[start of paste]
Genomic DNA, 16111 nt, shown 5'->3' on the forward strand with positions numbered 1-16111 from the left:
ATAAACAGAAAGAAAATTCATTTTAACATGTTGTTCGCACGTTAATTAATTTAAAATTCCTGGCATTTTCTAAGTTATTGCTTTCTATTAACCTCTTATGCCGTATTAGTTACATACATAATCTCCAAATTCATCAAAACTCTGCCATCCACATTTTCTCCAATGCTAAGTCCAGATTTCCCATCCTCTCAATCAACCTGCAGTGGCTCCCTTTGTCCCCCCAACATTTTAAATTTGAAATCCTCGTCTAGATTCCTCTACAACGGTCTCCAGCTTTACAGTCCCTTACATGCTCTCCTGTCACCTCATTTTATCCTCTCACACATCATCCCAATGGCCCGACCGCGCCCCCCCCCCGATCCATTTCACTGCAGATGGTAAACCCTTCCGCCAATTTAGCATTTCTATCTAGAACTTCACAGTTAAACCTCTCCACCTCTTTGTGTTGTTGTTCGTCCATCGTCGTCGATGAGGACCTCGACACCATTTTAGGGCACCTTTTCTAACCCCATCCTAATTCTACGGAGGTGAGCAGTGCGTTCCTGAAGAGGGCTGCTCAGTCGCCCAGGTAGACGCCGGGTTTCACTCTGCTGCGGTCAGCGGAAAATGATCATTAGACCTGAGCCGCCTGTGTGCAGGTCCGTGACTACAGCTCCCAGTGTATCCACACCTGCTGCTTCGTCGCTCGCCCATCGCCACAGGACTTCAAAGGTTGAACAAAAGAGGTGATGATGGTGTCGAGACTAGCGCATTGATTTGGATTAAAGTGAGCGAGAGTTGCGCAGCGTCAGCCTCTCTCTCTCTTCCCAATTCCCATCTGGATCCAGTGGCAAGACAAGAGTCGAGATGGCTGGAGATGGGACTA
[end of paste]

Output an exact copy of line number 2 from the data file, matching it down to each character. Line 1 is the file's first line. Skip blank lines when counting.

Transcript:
ATAAACAGAAAGAAAATTCATTTTAACATGTTGTTCGCACGTTAATTAATTTAAAATTCCTGGCATTTTCTAAGTTATTGCTTTCTATTAACCTCTTATGCCGTATTAGTTACATACATAATCTCCAAATTCATCAAAACTCTGCCATCCACATTTTCTCCAATGCTAAGTCCAGATTTCCCATCCTCTCAATCAACCTGCAGTGGCTCCCTTTGTCCCCCCAACATTTTAAATTTGAAATCCTCGTCTAGATTCCTCTACAACGGTCTCCAGCTTTACAGTCCCTTACATGCTCTCCTGTCACCTCATTTTATCCTCTCACACATCATCCCAATGGCCCGACCGCGCCCCCCCCCCGATCCATTTCACTGCAGATGGTAAACCCTTCCGCCAATTTAGCATTTCTATCTAGAACTTCACAGTTAAACCTCTCCACCTCTTTGTGTTGTTGTTCGTCCATCGTCGTCGATGAGGACCTCGACACCATTTTAGGGCACCTTTTCTAACCCCATCCTAATTCTACGGAGGTGAGCAGTGCGTTCCTGAAGAGGGCTGCTCAGTCGCCCAGGTAGACGCCGGGTTTCACTCTGCTGCGGTCAGCGGAAAATGATCATTAGACCTGAGCCGCCTGTGTGCAGGTCCGTGACTACAGCTCCCAGTGTATCCACACCTGCTGCTTCGTCGCTCGCCCATCGCCACAGGACTTCAAAGGTTGAACAAAAGAGGTGATGATGGTGTCGAGACTAGCGCATTGATTTGGATTAAAGTGAGCGAGAGTTGCGCAGCGTCAGCCTCTCTCTCTCTTCCCAATTCCCATCTGGATCCAGTGGCAAGACAAGAGTCGAGATGGCTGGAGATGGGACTA